The First Principles and Ordinances of the Gospel (David O. McKay Lesson 21)

WE believe that the first principles and ordinances of the Gospel are: (1) Faith in the Lord Jesus Christ; (2) Repentance; (3) Baptism by immersion for the remission of sins; (4) Laying on of hands for the gift of the Holy Ghost. (Articles of Faith, 4).

Faith Not Mere Belief

Faith in God is the first, the fundamental, the basal principle of the Gospel; as, indeed, faith, in the more general usage of the term, is the impelling cause to activity even in ordinary affairs. Faith and belief are not infrequently confused, and the words are too commonly regarded as synonymous. An approach to identity of meaning appears in early English, in consequence of which fact belief is sometimes given the more definite signification of faith in our versions of the Holy Scriptures. Belief may be nothing more than a mental assent to any proposition, principle, or alleged fact; whereas faith implies such confidence and conviction as shall inspire to action. Belief is by comparison passive, a mere agreement or tacit acceptance only; faith is active and positive, and is accompanied by works. Faith is vivified, vitalized, living belief.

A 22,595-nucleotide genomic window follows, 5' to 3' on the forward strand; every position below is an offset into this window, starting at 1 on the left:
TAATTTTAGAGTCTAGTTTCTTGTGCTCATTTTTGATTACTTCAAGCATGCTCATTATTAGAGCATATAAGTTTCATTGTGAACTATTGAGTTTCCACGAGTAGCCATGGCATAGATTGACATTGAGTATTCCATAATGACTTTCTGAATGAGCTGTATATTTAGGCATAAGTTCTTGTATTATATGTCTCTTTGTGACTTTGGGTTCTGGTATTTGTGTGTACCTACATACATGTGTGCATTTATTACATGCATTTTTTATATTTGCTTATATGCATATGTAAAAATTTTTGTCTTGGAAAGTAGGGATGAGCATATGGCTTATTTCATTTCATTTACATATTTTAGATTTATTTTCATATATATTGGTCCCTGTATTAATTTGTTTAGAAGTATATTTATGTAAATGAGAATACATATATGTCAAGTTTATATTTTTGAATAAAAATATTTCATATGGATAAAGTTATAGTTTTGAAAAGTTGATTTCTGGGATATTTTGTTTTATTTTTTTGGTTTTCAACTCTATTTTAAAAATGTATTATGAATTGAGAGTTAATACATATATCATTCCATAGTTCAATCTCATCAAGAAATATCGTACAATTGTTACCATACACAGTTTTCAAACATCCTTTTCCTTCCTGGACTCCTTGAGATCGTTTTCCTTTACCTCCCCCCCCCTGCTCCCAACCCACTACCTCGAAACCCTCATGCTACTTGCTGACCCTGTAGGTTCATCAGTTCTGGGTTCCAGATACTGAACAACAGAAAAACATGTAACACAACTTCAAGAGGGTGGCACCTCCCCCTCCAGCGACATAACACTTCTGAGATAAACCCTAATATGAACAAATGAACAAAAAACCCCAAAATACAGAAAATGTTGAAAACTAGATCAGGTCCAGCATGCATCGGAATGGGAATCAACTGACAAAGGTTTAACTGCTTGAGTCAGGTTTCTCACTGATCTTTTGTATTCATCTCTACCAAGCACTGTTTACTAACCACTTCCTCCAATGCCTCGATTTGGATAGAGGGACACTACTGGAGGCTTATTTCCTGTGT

Even the devils believe that Jesus is the Christ, and so fully that they tremble at the prospect of the fate foreshadowed by that belief (see James 2:19). Their belief may amount even to certain knowledge, but they remain devils nevertheless. Consider the man possessed by a demon in the country of the Gadarenes. When he beheld Jesus afar off he ran to the Master, and worshiped Him, while the evil spirit by whom the man was controlled acknowledged the Lord, calling Him "Jesus, thou Son of the Most High God." (Mark 5; for analogous instances see Mark 1:23-27, and 3:8-11).

Strikingly similar in form, yet vitally different in spirit and effect, is this testimony of the demons as compared with Peter's confession of his Lord. To the Savior's question "Whom say ye that I am?" Peter replied in practically the same words voiced by the unclean spirits: "Thou art the Christ, the Son of the living God." (Matt. 16:15, 16).